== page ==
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Maersk this week took another step in its quest to become “a global integrator of container logistics”, signing a 4PL deal with Swiss agrochemical conglomerate Syngenta.
The deal is, effectively, an extension of the 4PL agreement Syngenta signed with Maersk’s logistics subsidiary, Damco, in March 2016.
Yet it remains an important deal for Maersk – “a 4PL logistics provider takes third-party logistics further by managing resources, technology, infrastructure and other logistics providers serving the client to design, build and provide customised supply chain solutions” – because its puts the company into a position where it will be managing a number of its freight forwarding customers.
However, Syngenta’s global head of logistics, Marion Matthewman, also suggested that appointing a carrier as its 4PL would give greater control over helping the shipper hit its supply chain emission targets.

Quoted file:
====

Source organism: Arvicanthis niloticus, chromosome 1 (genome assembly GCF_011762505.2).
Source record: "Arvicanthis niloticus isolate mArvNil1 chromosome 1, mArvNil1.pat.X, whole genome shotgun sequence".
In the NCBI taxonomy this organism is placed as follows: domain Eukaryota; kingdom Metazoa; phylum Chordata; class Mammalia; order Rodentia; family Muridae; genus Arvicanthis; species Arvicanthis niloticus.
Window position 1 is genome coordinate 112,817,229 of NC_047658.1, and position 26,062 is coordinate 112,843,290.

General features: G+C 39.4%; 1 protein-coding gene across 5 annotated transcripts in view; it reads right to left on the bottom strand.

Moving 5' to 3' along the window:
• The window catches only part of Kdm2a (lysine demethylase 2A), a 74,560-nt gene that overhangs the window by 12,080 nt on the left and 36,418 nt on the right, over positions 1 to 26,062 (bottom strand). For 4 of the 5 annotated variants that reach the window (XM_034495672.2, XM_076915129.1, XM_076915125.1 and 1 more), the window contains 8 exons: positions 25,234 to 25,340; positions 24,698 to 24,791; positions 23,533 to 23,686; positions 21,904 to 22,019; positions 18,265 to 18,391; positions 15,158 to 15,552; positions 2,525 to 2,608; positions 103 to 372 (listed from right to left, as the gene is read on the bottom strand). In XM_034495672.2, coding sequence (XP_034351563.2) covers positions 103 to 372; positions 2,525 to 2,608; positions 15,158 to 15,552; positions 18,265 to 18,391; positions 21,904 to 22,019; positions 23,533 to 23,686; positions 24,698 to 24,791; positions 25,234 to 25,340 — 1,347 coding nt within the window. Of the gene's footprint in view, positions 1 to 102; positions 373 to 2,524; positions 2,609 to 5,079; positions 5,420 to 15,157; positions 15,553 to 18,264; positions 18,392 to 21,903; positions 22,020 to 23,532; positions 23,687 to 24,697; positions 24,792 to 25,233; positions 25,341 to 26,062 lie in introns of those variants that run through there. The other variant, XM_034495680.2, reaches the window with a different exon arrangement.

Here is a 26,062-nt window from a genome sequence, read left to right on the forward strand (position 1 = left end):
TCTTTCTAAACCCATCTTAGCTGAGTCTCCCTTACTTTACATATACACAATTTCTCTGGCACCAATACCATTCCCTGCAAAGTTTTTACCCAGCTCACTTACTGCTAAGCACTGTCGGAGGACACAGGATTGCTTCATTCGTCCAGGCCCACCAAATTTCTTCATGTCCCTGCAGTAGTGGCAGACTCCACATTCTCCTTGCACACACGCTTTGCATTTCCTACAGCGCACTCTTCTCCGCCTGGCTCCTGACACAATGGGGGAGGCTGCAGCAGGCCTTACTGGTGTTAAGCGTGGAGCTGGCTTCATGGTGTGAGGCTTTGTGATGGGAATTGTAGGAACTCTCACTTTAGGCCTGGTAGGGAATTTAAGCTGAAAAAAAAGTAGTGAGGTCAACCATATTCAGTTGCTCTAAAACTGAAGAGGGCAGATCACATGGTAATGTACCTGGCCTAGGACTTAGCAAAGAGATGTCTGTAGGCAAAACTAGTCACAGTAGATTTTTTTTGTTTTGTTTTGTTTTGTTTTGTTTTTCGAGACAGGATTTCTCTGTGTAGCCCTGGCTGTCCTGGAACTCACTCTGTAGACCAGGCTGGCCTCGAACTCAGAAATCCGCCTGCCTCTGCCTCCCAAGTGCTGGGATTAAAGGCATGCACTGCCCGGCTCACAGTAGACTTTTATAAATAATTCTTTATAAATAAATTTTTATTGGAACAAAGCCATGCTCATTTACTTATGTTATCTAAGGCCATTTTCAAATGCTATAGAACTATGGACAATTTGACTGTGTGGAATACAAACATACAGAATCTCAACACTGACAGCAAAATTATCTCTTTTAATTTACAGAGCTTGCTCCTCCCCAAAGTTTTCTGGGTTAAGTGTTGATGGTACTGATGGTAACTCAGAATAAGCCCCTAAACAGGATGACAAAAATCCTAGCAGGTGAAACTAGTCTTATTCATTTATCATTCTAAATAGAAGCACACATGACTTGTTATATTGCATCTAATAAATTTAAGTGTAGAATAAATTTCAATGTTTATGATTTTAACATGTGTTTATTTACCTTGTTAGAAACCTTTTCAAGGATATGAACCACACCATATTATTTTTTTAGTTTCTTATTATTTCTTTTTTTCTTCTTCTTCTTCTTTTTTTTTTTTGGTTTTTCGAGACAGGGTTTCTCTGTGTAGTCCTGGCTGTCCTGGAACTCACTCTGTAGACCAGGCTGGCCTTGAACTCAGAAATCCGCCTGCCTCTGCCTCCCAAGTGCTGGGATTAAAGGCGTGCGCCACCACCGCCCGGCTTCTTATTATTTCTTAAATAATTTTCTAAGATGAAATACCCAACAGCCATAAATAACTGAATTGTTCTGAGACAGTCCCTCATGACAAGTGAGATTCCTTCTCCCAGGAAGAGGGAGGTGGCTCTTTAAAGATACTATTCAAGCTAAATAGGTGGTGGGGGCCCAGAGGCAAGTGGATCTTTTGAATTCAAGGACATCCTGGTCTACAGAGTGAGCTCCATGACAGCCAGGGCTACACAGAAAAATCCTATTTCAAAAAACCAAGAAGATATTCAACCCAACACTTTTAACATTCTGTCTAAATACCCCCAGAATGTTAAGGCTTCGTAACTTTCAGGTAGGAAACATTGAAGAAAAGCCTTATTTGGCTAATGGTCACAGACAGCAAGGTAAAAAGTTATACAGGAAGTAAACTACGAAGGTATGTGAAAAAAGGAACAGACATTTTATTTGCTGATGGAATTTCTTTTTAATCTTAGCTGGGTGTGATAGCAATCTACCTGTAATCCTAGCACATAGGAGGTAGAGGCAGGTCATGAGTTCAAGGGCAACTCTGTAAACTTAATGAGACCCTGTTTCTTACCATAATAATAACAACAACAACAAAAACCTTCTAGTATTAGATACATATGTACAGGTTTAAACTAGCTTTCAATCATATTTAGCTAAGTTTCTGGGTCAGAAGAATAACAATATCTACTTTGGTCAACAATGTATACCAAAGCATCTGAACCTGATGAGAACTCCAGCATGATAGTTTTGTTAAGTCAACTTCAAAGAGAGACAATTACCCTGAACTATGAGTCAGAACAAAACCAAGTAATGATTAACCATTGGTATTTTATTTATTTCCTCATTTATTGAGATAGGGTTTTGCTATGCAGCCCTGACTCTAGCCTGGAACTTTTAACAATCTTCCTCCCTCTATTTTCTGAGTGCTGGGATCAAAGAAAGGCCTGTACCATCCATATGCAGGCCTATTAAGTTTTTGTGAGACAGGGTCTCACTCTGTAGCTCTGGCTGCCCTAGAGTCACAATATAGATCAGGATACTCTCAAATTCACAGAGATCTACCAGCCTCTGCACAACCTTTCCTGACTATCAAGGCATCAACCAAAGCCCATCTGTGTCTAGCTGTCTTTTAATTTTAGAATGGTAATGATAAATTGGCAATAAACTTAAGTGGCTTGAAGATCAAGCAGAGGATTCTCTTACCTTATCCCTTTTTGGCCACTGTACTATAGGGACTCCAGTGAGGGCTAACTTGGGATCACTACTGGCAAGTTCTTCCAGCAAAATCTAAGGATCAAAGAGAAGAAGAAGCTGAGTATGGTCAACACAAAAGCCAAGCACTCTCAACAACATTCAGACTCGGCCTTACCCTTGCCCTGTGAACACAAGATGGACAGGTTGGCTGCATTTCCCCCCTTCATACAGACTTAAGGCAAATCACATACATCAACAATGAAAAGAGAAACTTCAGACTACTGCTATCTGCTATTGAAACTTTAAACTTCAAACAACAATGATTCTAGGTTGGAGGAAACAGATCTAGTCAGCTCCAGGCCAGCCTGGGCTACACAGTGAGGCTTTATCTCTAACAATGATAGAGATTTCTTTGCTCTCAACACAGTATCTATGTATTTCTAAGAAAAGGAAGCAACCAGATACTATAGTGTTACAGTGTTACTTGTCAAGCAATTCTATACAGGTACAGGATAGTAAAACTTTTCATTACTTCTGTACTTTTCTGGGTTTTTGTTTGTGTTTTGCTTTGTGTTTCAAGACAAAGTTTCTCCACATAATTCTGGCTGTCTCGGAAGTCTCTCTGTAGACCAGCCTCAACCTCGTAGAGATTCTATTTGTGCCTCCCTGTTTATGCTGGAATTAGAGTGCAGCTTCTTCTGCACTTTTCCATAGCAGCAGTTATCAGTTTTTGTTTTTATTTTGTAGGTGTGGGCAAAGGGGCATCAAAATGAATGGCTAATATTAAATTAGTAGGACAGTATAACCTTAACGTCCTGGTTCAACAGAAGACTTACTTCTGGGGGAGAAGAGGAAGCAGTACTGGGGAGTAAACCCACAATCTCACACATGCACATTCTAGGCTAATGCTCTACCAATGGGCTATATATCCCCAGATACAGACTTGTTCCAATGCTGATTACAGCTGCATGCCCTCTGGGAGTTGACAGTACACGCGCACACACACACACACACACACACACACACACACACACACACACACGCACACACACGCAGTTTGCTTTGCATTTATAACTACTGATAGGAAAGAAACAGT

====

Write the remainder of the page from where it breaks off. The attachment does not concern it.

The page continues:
“The partnership will support Syngenta’s recent commitment to reduce carbon emissions from our supply chain by 50% by 2030 and help optimise supply operations, guaranteeing the best delivery service to our customers and growers around the world,” she said.
The companies said a key plank of the agreement would be a “constant focus on sustainable logistics, in line with the ambition of both companies to reduce CO2 emissions throughout the supply chain”. And, as a result, “regular reporting on emissions and constant dialogue on sustainability issues has therefore been a key element of business performance discussions between the two companies”.
“The journey we are on with Syngenta underpins the strategic transformation of Maersk into a true integrated container logistics provider,” said Klaus Rud Sejling, global head of logistics & services at Maersk.
“Our success in this depends on the success of our customers, to which we can contribute by developing solutions that optimise and simplify their supply chains. We are therefore on a continuous journey of looking for improvements in the supply chain.”